| Wins against Kentucky - 0 | Losses against Kentucky - 1 |
Alma Mater: Stanford 
Date Born: May 24, 1922
Date Died: December 19, 1991
Overall Record: 361-315 [27 Seasons]
|12/22/1973||Stanford at Kentucky||W||78 - 77||UKIT Championship|
Obituary - Philadelphia Inquirer (December 21, 1991)
Howard Dallmar, 69; He Played Pro Basketball While Coaching Penn
by Andy Wallace
Howard Dallmar, 69, the toast of Philadelphia basketball in the 1940s and early 1950s when he played for the Philadelphia Warriors and coached the University of Pennsylvania Quakers - at the same time - died Wednesday in Menlo Park, Calif.
Mr. Dallmar moonlighted in sports in 1948-49 in a way practically never done. He played professional basketball for the Warriors at an all-star level, while coaching Penn to a 15-8 record.
It was a tough task. One weekend Dallmar held practice for Penn on Friday afternoon, flew to Boston to play the Celtics that night, returned to Philadelphia to coach the Quakers against Princeton on Saturday and caught a sleeper train for Providence, R.I. to catch up with the Warriors for a game on Sunday afternoon.
"It entailed a certain amount of travel," Dallmar said at the time. "The only trouble was, I didn't have any time to practice."
Dallmar didn't need to moonlight to get his rave reviews. He was a champion both as a player and as a coach.
A 6-foot-5 guard, he was the most valuable player on the Stanford University basketball team that won the NCAA championship in 1942. He also played varsity baseball there, and turned down major league offers from four teams - including the Phillies and Boston.
Dallmar's playing days were interrupted by World War II.
Sent to Philadelphia by the Navy to attend pre-flight training school, he enrolled at Penn to complete his undergraduate work - and to use up his last year of sports eligibility.
That year, he averaged 10.3 points a game, led the team to a championship of the Eastern Intercollegiate League - forerunner to the Ivy League - and was a consensus first-team All-American.
He played for the Philadelphia Warriors in 1946-47, handing out 104 assists as the team won the first championship of the newly formed Basketball Association of America, which became the National Basketball Association. That year he scored 8.8 points a game, none more important than the two he scored with a last-second basket that beat Chicago and gave the Warriors the championship.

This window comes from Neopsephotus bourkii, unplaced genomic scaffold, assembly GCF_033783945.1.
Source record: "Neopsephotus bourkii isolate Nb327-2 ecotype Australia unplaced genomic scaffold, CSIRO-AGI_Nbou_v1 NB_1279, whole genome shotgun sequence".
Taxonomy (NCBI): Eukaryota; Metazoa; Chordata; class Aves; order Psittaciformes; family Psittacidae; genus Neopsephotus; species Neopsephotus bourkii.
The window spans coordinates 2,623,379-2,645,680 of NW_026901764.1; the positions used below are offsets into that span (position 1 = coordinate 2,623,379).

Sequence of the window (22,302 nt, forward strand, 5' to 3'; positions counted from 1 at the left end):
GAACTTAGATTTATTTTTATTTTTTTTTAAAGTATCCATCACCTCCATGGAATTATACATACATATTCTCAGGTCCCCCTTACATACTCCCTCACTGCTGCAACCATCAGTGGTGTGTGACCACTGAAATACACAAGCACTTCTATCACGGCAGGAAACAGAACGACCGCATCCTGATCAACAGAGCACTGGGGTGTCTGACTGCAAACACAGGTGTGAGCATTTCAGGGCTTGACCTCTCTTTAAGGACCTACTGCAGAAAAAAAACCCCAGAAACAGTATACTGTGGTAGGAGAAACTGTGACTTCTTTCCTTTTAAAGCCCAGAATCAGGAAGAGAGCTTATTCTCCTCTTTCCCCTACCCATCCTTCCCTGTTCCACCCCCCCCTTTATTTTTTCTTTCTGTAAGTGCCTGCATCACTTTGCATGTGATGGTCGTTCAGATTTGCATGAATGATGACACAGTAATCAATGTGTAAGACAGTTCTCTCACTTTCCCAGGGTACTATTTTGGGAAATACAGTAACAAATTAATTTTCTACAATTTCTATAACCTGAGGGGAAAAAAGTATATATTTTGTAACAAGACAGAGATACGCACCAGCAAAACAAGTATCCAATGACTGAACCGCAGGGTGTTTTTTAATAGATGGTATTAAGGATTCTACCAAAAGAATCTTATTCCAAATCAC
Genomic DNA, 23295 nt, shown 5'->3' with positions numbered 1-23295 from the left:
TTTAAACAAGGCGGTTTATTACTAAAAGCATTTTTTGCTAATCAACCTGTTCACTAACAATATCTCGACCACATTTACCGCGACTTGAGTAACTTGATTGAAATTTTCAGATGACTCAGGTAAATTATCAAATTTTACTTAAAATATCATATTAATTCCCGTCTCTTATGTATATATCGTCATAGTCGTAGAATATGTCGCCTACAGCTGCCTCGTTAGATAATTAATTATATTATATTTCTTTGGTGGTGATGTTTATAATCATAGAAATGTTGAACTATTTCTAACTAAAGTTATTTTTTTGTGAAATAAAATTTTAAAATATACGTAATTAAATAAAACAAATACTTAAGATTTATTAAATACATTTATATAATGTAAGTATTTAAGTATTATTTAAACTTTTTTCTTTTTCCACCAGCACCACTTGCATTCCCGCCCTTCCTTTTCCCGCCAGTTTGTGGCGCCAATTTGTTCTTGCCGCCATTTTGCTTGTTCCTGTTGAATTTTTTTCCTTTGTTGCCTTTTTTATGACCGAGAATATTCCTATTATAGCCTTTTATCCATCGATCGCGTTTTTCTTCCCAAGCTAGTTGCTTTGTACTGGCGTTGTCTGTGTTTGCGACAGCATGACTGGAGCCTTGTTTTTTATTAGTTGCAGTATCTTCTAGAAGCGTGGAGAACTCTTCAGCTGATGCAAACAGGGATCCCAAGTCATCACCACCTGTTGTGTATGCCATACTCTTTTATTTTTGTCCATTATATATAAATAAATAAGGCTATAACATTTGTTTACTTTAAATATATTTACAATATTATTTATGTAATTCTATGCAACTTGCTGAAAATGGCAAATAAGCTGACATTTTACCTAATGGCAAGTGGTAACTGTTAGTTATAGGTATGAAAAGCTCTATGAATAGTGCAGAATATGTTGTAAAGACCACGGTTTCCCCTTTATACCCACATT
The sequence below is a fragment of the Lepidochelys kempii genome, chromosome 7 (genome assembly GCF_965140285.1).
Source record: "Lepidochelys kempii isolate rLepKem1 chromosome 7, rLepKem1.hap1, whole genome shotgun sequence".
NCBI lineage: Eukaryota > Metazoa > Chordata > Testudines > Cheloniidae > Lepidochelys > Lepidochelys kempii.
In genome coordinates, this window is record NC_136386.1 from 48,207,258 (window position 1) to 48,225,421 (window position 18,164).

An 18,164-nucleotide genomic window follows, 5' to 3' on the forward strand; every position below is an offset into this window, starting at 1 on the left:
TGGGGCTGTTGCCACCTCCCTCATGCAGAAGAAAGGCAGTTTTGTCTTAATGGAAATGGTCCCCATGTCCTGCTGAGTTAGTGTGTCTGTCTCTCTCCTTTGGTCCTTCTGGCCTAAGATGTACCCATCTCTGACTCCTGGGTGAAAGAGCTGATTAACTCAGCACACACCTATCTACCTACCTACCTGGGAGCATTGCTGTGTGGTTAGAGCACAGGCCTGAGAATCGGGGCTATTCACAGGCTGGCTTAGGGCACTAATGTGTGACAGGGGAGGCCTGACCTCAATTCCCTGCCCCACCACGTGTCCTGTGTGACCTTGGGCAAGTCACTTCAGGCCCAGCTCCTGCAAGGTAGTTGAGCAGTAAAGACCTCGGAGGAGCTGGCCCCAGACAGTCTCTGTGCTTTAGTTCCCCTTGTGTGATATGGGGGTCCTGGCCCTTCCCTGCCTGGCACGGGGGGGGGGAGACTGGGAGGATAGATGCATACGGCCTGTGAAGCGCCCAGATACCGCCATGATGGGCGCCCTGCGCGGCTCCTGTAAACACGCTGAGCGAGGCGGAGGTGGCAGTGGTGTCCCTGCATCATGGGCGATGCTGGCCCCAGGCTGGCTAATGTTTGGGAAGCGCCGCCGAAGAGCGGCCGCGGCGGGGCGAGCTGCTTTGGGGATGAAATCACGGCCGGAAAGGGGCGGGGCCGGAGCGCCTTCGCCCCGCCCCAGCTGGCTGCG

The next year, he averaged 12.2 points handed out 120 assists, tops in the league, and was named to the league's all-star team.
Observed a writer, "Howie had this thing called a glide shot. He weighed a bit over 200 pounds ... and could move like a scared kangaroo."
Dallmar charged down court, took off about the foul line, soared to the basket and gave the ball an little underhand flip. "The ball would land in the basket and Howie would land somewhere underneath it."
But more often, the glide ended with the ball in a teammate's hand and he ended up with an assist.
He learned to do that by painting circles on a gym wall and tossing the basketball at them. When he could hit them standing still, he took aim while running and jumping.
"He was one of the best playmakers in the league, if not the best," Eddie Gottlieb, Warrior coach, said then. "But he is also a standout man in getting the ball off the boards."
He guided Penn to a 105-51 record in the six years he was there.
In 1952-53, the Quakers compiled a 22-5 record and made their first trip to the NCAA Finals. That team had a 14-0 record at home and won the Eastern Intercollegiate League title. The same year, he coached the Penn baseball team to a tie for the EIL league championship.
His final season at Penn was in 1953-54, when the team finished with a 17-8 record. After that, Mr. Dallmar accepted the coaching job at Stanford, his alma mater.
He said he had been happy at Penn and did not want to leave. "I didn't apply for the job," he said at the time. "But they made me such an excellent offer I just couldn't refuse."
It was a loss for Philadelphia. "He was thought to be one of the premier coaches of that time," said Paul Rubincam, athletic director at the University of Pennsylvania. "howard was certainly one of the reasons that I came to Penn back in 1952.
"At the end of my first year, he went to Stanford and asked if I wanted to go. I didn't, but there have been many times when I wondered what would have happened if I'd done that. I had a lot of love and respect for the man."
Return to statistics, team schedules, team rosters, opponents, players, coaches, opposing coaches, games, assistance, Kentucky Basketball Page or search this site.